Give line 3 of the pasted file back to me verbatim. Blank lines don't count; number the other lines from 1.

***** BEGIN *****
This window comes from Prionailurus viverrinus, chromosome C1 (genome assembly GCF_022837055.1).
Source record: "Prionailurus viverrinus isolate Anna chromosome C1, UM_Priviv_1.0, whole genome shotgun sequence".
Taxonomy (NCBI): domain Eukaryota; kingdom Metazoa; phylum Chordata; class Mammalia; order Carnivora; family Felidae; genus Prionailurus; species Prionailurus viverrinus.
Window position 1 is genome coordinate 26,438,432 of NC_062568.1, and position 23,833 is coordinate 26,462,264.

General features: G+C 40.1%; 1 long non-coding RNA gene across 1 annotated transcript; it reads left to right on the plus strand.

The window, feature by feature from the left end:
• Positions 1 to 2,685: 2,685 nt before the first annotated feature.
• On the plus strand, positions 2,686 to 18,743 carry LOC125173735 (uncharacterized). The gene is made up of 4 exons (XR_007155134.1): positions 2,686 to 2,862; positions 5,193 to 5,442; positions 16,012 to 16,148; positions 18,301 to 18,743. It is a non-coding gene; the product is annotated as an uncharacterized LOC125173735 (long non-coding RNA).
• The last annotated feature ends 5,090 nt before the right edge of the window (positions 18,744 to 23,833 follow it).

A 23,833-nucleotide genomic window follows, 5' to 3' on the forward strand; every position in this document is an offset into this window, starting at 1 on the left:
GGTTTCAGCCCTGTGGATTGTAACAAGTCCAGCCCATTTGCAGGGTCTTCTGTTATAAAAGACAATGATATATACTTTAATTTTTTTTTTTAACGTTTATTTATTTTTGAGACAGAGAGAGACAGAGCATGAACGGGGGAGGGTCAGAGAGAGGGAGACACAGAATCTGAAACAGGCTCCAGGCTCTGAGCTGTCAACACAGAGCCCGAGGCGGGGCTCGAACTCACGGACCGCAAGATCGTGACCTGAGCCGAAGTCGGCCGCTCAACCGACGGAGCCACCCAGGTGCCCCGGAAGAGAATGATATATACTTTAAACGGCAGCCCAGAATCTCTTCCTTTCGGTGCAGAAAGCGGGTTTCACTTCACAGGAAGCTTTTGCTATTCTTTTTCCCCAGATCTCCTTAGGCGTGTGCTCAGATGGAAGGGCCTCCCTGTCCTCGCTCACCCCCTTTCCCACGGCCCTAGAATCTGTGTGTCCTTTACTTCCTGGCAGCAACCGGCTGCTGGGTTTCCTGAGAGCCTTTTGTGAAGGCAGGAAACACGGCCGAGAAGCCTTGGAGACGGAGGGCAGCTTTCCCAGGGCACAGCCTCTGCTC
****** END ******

Taxonomy (NCBI): domain Eukaryota; kingdom Metazoa; phylum Chordata; class Mammalia; order Carnivora; family Felidae; genus Prionailurus; species Prionailurus viverrinus.